Who Determines Ownership of Water Rights in Texas?

by Tiffany Dowell Lashmet, Texas Agriculture Law Blog


The Texas Supreme Court will hear oral arguments on March 24, 2022 in Pape Partners, Ltd. v. DRR Family Properties LP, a case posing the question of who determines ownership of water rights in Texas, the courts or the Texas Commission on Environmental Quality?


In 2014, the Papes purchased farmland. As part of the purchase, sellers conveyed surface water rights to the Papes.  The Certificates of Adjudication for the surface water rights was originally in 1986 as part of a judgment in a lawsuit under the Texas Water Rights Adjudication Act. The Papes contacted the TCEQ to record their purchase of water rights.

The TCEQ noted other potentially interested landowners that they might own an interest in the water rights, including an adjacent landowner, DRR.  DRR responded by filing a change of ownership form, and the TCEQ determined that DRR owned a portion of the water rights.  The TCEQ modified its records to reflect this ownership.

The Papes disagreed with the TCEQ determination and moved to reverse its decision, which was denied.  The Papes did not make an administrative appeal of the decision, but instead, filed this lawsuit seeking a declaration that it owns all of the water rights in the property that it purchased.  The Papes also made claims against DRR for trespass to try title, adverse possession, and to quiet title.

DRR moved to dismiss the lawsuit, claiming that the Papes failed to exhaust their administrative remedies and, as such, the court did not have jurisdiction to hear the case.  The trial court granted the motion to dismiss.  The Papes filed an appeal.

Court of Appeals Opinion

The sole issue on appeal is whether it is within the jurisdiction of the TCEQ or of the courts to determine ownership of water rights.  The Waco Court of Appeals held that it is the TCEQ that has exclusive jurisdiction to determine water rights and, thus, dismissed the case. [Read Opinion here.]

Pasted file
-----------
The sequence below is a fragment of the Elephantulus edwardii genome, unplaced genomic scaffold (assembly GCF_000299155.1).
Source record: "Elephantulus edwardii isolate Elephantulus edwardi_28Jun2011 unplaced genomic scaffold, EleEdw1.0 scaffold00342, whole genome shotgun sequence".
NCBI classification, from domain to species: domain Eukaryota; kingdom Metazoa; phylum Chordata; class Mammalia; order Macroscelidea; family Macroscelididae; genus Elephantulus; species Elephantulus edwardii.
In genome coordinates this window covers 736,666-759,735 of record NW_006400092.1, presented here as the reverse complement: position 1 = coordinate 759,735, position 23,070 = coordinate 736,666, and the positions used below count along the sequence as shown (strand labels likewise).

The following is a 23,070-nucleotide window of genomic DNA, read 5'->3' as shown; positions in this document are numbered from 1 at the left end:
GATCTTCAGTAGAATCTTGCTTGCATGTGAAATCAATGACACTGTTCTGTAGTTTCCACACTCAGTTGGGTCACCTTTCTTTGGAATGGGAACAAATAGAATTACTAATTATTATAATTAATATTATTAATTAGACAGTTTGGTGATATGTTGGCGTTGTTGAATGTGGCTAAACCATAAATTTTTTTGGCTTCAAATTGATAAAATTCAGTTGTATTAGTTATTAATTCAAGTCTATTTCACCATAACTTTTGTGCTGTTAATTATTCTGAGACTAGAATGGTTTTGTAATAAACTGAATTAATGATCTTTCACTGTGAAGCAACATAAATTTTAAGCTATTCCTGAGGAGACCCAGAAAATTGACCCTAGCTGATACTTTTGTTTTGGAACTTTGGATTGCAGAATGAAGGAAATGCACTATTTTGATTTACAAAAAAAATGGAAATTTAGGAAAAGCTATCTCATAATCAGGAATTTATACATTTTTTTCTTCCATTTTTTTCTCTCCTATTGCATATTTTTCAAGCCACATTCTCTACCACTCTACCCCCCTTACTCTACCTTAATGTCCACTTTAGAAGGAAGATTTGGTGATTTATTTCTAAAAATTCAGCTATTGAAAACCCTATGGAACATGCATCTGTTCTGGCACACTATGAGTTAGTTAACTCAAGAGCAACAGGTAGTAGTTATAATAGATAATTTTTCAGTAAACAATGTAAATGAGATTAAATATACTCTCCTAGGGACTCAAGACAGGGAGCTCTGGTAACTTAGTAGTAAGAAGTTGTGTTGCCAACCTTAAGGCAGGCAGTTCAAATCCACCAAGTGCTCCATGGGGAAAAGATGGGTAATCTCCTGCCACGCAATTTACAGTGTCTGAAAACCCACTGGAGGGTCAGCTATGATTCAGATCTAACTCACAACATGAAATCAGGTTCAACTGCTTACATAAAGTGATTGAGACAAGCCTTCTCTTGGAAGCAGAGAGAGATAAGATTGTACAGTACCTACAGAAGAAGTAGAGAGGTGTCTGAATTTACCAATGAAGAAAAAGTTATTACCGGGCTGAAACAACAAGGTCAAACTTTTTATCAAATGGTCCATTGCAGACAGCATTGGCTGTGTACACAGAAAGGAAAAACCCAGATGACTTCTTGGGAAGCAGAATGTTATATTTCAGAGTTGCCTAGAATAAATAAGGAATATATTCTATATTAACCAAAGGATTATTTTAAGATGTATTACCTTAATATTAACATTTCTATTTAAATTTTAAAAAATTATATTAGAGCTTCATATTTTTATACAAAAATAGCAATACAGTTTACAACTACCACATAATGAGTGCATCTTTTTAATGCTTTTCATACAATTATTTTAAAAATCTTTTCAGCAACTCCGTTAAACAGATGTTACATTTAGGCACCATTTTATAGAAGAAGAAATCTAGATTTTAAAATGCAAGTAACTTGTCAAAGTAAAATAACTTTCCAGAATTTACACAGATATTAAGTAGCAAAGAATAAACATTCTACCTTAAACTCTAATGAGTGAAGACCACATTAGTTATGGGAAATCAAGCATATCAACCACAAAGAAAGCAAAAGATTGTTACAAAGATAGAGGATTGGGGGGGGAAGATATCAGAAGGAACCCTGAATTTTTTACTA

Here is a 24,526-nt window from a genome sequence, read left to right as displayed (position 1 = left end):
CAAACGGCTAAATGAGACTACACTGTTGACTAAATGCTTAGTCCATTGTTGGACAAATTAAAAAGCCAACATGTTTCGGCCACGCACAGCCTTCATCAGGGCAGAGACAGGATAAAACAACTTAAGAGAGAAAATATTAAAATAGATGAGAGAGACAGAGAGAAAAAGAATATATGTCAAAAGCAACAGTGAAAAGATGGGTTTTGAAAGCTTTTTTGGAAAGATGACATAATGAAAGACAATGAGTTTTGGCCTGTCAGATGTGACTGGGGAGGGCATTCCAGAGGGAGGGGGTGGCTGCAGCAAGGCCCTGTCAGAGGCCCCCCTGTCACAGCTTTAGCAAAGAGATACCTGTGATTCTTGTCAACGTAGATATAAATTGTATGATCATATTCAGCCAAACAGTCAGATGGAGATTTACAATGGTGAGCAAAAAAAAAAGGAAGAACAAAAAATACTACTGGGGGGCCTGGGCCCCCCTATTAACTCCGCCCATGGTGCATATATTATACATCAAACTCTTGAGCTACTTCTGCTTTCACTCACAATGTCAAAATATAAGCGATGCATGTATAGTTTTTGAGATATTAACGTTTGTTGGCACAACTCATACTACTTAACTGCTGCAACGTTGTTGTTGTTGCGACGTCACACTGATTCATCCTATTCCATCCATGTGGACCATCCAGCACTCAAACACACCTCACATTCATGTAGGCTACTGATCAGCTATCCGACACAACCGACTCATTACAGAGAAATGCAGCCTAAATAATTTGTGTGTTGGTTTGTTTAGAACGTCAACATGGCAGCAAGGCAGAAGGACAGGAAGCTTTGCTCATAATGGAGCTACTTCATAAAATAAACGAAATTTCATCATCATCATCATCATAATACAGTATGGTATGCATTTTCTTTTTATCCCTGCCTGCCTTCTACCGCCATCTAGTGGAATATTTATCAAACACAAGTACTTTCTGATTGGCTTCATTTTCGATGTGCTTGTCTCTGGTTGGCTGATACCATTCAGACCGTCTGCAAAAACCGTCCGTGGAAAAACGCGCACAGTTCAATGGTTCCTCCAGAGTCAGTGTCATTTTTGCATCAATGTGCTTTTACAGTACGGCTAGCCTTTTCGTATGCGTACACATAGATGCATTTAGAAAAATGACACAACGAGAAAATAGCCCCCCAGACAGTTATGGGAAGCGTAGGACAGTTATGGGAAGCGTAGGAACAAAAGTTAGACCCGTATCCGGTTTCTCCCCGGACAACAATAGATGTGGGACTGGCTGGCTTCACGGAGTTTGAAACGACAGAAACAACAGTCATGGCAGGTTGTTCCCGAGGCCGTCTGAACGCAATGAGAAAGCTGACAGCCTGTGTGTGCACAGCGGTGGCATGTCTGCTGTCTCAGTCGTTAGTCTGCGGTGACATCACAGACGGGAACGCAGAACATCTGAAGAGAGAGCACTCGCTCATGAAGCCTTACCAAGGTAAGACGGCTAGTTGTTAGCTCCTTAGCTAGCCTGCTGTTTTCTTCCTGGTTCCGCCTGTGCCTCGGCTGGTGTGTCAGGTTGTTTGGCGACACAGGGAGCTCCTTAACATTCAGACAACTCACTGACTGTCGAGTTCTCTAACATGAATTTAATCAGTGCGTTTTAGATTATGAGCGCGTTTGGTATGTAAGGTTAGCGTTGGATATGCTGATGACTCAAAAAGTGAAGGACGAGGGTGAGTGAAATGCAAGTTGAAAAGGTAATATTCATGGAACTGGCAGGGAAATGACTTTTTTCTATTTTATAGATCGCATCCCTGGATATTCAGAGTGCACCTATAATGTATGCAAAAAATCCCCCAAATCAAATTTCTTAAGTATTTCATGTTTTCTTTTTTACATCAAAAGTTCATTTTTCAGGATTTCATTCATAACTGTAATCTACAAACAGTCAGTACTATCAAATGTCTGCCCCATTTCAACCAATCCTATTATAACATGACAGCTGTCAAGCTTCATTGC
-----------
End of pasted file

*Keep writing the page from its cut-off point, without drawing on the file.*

Generally speaking, the power to determine disputed property rights rests with the courts.  Courts of general jurisdiction are presumed to have subject matter jurisdiction unless the Texas Constitution or another law gives that jurisdiction to another court, tribunal, or administrative agency.  An administrative agency may only exercise powers expressly granted to them by law.  This grant may either be expressly stated or there must be a “pervasive regulatory scheme” indicating intent to infer exclusive jurisdiction.  If an agency has that jurisdiction, then a party is required to exhaust all administrative remedies prior to seeking juridical review of an agency’s determination.

Here, the Papes argue that the Texas Water Code does not grant exclusive jurisdiction to determine water right ownership to the TCEQ.  The Water Code grants TCEQ “primary authority to establish surface water quality standards, which it implements, in part, in its permitting actions.”  Thus, the court held, “although the statute does not expressly grant exclusive jurisdiction over water rights to the TCEQ, the regulatory scheme behind surface water permits is pervasive and indicative of the Legislature’s intent that jurisdiction over the adjudication of surface water permits is ceded to the TCEQ.”